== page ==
Ted Kennedy's Eulogy for his brother Bobby

    Fifty years ago today, Ted Kennedy delivered a eulogy for his brother Bobby considered by some to be the most profound speech of his career.  Katie Mettler at WaPo today offered an excellent writeup of that moment.  https://www.washingtonpost.com/news/retropolis/wp/2018/06/08/those-he-to...

    A few highlights of Mettler's article for me:

    ...at the funeral, it seemed right that Ted Kennedy — the youngest Kennedy child and last living son — would deliver his brother’s eulogy...

    In his own words, Ted Kennedy then spoke of America’s future.

    “Our future may lie beyond our vision, but it is not completely beyond our control,” he said. “It is the shaping impulse of America that neither fate nor nature nor the irresistible tides of history, but the work of our own hands, matched to reason and principle, that will determine our destiny. There is pride in that, even arrogance, but there is also experience and truth. In any event, it is the only way we can live.”

    Then, he added: “That is the way he lived. That is what he leaves us.”

    At the end of the eulogy, Ted Kennedy’s voice quavered over the words with which he left the crowd.

    “My brother need not be idealized, or enlarged in death beyond what he was in life; to be remembered simply as a good and decent man, who saw wrong and tried to right it, saw suffering and tried to heal it, saw war and tried to stop it,” he said. “Those of us who loved him and who take him to his rest today, pray that what he was to us and what he wished for others will some day come to pass for all the world. As he said many times, in many parts of this nation, to those he touched and who sought to touch him.”

    He paused, regaining his composure to quote Bobby a final time: “Some men see things as they are and say why. I dream things that never were and say why not.”

    Some who celebrate his life assert that he was likely to win the presidency, and that course of our history in the years following his death would have been dramatically different, and much for the better.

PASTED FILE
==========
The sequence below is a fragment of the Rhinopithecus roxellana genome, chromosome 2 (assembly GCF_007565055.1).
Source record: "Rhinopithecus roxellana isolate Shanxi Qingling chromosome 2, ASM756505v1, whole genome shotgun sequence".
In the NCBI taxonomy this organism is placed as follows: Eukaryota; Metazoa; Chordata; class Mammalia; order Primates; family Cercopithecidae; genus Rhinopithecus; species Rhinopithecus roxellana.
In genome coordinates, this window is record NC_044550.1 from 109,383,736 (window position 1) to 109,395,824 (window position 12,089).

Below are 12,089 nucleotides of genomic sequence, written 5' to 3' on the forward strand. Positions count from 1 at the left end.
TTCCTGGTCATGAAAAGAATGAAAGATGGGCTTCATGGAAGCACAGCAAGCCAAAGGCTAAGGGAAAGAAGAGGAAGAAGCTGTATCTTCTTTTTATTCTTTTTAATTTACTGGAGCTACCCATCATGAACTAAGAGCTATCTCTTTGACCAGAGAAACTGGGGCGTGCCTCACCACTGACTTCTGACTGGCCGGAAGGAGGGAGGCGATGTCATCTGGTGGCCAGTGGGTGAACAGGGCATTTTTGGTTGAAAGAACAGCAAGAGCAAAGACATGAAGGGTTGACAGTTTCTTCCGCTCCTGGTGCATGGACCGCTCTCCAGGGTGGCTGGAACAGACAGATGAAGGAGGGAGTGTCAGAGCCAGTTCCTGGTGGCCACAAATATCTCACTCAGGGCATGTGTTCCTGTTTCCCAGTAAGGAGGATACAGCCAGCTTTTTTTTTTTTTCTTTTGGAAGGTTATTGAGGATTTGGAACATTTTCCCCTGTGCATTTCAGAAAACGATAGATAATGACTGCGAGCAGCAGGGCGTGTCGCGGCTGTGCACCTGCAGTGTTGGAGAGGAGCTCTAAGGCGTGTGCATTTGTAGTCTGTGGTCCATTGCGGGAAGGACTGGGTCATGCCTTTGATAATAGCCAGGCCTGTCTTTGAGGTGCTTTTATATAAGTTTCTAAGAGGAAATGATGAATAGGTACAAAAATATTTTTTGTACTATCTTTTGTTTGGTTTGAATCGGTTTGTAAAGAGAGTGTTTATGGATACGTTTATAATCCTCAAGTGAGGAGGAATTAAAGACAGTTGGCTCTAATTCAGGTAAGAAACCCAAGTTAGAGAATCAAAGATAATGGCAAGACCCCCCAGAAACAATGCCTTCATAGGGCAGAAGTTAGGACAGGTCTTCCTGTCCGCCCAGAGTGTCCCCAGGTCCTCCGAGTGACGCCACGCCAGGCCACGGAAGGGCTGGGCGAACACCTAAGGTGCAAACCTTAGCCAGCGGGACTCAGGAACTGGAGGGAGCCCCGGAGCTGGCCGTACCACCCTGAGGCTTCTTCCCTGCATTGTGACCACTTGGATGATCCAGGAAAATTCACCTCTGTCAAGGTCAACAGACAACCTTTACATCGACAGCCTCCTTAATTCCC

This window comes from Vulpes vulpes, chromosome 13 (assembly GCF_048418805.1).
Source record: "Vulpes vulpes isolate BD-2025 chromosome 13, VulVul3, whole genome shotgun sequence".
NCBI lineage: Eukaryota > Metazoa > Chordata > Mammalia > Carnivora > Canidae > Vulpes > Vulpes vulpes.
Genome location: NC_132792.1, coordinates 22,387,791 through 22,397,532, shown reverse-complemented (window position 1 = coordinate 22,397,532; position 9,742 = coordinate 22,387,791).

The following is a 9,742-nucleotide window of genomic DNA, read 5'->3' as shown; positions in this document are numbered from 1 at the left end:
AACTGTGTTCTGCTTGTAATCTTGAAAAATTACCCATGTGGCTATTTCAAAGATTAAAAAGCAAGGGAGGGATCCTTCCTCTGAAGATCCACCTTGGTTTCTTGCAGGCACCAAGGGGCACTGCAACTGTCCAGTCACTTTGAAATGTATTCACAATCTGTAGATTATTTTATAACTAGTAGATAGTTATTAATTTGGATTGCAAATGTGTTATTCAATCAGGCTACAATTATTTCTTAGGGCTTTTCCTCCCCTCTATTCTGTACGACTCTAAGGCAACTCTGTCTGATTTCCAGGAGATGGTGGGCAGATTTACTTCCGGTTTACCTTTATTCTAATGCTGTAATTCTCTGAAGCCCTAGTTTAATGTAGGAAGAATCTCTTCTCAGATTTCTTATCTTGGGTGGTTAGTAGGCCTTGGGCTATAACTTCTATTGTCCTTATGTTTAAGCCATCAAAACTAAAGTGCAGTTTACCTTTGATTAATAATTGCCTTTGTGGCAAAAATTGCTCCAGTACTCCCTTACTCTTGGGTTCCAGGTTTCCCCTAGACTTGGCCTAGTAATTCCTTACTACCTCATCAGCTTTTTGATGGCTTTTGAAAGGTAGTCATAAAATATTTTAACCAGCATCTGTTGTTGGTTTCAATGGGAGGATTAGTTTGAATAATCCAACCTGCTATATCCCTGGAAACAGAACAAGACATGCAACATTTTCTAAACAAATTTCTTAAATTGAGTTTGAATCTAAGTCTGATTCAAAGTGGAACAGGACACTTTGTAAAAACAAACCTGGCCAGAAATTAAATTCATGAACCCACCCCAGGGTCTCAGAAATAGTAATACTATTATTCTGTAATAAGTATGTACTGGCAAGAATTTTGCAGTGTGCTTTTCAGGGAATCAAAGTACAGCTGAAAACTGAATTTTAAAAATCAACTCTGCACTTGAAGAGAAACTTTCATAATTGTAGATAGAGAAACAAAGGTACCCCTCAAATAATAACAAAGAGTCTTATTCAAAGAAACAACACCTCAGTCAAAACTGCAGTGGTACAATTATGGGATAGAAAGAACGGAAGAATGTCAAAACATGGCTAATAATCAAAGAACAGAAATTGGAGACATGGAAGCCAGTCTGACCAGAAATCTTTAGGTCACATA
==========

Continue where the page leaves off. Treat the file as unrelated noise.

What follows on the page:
He continued to face a difficult and uncertain struggle even to win the Democratic nomination. 

    Had he been elected president, things would have been different, for sure.  The hard-headed rather than romantic view, and one which I suspect RFK himself would have held, was reflected in a comment offered by one of his admirers.  I am unable to locate it, unfortunately.  Paraphrasing from memory, it ran something like this: "Bobby would either have been the greatest president in our history or he would have been a disaster."

    RFK died a martyr.  He was a complicated person, described as "mercurial" by one of his biographers, Evan Thomas.  He changed his mind at times, in the face of changing circumstances, events, and his own constantly evolving interpretations of their import. 

    He had, to an unusual degree for a politician, an ability to attract not only support, but belief, from people who otherwise mistrusted and disagreed strongly with one another.  No doubt some of this was due to what at the time was "Kennedy mystique" influencing some.  Some surely was due to sympathy in the wake of his brother's death and perhaps other tragedies his family had suffered. 

    But some was due to a recognition, sometimes grudging, that some of the things he managed to accomplish in public life were extremely difficult and commanded respect for his intelligence, competence, and ability to handle challenges which would have left most public officials floundering badly.  You might not have agreed with what he believed and did.  But he was formidable, adaptable, determined, and tough.  You always knew he would be able to explain what he was doing, and why, and in a way that anyone could understand.